Serving the campus of the University of Alabama since 1894

The Crimson White

Serving the campus of the University of Alabama since 1894

The Crimson White

Serving the campus of the University of Alabama since 1894

The Crimson White

Review: Red Clay Strays hit close to home at Druid City Music Hall

CW / Ethan Met
The Red Clay Strays entertaining a lively audience at Druid City Music Hall.

The Red Clay Strays made Tuscaloosa the latest stop on their “Way Too Long” tour last Thursday.

The Mobile-based band sold out Druid City Music Hall for its Tuscaloosa performance on a tour that will see it play iconic venues like Denver’s Red Rocks Amphitheatre and Nashville’s Ryman Auditorium in the coming months.

The sold-out show had the line to the venue wrapped around the block at 7 p.m when the doors opened. As students and Tuscaloosa locals alike poured into the venue, Druid City’s sound system pumped in a smooth mix of soul, including classics from Rose Royce and The Stylistics. With the lights low and the bars busy, Druid City was transformed into a modern-day speakeasy.

The mood instantly changed when opener John Hollier hit the stage. The speakers went from softly playing down-tempo soul tunes to blaring vibrant Southern rock. Hollier’s 45-minute performance was lengthy for an opener, but never lacked energy.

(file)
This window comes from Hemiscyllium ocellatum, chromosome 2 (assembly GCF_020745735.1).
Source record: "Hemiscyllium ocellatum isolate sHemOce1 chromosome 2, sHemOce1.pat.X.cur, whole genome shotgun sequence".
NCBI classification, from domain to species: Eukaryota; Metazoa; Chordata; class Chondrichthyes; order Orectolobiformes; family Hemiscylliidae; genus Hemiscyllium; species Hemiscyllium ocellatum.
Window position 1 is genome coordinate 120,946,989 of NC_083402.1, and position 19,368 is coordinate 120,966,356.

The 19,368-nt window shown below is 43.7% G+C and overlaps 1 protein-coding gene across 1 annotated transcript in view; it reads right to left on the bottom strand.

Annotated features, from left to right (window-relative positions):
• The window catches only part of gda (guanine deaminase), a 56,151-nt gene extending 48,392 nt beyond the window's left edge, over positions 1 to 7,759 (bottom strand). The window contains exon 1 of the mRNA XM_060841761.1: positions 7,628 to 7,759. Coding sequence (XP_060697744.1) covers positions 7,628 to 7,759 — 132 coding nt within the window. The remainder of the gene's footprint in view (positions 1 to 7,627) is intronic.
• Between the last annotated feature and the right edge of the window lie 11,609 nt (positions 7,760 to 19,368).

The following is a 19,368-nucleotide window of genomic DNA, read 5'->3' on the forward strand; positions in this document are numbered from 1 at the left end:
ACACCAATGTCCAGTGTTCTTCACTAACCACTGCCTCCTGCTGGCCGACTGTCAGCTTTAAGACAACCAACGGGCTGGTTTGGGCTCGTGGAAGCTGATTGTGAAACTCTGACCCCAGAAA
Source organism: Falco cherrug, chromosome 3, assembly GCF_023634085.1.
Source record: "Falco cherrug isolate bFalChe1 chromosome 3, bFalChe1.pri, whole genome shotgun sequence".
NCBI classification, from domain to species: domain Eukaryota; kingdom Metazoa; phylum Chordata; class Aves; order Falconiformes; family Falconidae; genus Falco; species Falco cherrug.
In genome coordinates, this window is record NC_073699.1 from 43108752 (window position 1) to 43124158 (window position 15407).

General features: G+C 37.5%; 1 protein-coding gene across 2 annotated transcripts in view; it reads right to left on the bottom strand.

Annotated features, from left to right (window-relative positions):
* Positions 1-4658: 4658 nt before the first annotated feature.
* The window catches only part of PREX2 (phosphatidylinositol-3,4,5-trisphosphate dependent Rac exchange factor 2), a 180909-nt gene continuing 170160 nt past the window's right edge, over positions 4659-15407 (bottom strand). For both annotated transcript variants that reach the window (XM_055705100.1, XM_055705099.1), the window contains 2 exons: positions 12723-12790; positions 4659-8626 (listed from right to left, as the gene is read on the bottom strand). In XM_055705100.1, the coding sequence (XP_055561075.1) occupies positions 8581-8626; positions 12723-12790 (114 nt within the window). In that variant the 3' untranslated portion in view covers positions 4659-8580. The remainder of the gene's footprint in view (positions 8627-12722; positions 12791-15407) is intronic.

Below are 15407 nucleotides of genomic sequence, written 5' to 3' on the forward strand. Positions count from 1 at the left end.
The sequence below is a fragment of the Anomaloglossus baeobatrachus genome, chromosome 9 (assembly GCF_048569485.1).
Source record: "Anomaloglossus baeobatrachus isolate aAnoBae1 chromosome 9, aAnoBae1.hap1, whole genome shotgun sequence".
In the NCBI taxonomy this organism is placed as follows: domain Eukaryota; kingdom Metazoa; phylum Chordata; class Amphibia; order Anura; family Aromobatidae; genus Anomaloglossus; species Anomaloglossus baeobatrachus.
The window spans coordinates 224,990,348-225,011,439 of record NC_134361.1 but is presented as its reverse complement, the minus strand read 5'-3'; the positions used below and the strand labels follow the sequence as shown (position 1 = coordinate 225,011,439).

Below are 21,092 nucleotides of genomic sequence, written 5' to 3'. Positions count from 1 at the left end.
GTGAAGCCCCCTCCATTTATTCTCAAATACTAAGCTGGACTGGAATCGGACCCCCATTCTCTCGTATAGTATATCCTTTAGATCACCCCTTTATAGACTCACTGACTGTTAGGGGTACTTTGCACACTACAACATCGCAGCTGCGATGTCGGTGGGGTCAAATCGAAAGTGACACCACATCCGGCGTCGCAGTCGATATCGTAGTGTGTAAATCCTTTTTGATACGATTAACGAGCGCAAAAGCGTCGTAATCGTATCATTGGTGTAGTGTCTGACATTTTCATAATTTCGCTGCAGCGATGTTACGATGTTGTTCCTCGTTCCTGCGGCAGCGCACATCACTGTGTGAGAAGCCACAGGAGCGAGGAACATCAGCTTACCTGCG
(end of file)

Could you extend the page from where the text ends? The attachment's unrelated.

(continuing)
“It really had the crowd’s juices flowing,” said Ethan Met, a freshman and creative media major at The University of Alabama who cited the opener as his favorite part of the show. (Met is a contributing photographer for The Crimson White.)

At the end of the opening set, Hollier informed the crowd that this was their final show opening for the Red Clay Strays. He and his band then posed for a picture with the crowd in the background for a heartwarming moment.

After a brief intermission, the Strays took the stage around 9 o’clock. They opened with an unreleased song, a hard-hitting rock-and-roll tune tentatively dubbed “Wasting Time.” As lead singer Brandon Coleman explained later in the show, the Strays have a record set for release later this year. 

Over the course of the evening they performed plenty of material from that forthcoming album, and though the audience was unfamiliar with them on Thursday night, they all have the potential to become fan favorites.

But the Stray’s set list was not the star of the show. That honor belongs to Coleman himself. His buttoned-up appearance, consistently solemn expression and theatrical mannerisms made him an enigma. The easiest comparison to draw would be to the great Elvis Presley, but even that connection is very shallow, founded on only his hairstyle and jittery dancing. His gaunt face and unique stage presence played well into more tortured tracks like “Moment of Truth,” but clashed with more heartfelt numbers like “Forgive.”

Coleman’s voice, on the other hand, had no issue adapting to any song or situation. His sultry vocals are one of the hallmarks of the Strays’ sound, according to Cody Shimkus, a freshman majoring in nursing and long-time fan of the band. 

“It’s definitely that voice, and that smooth, deep sound,” Shimkus said when asked what the band’s biggest draw was,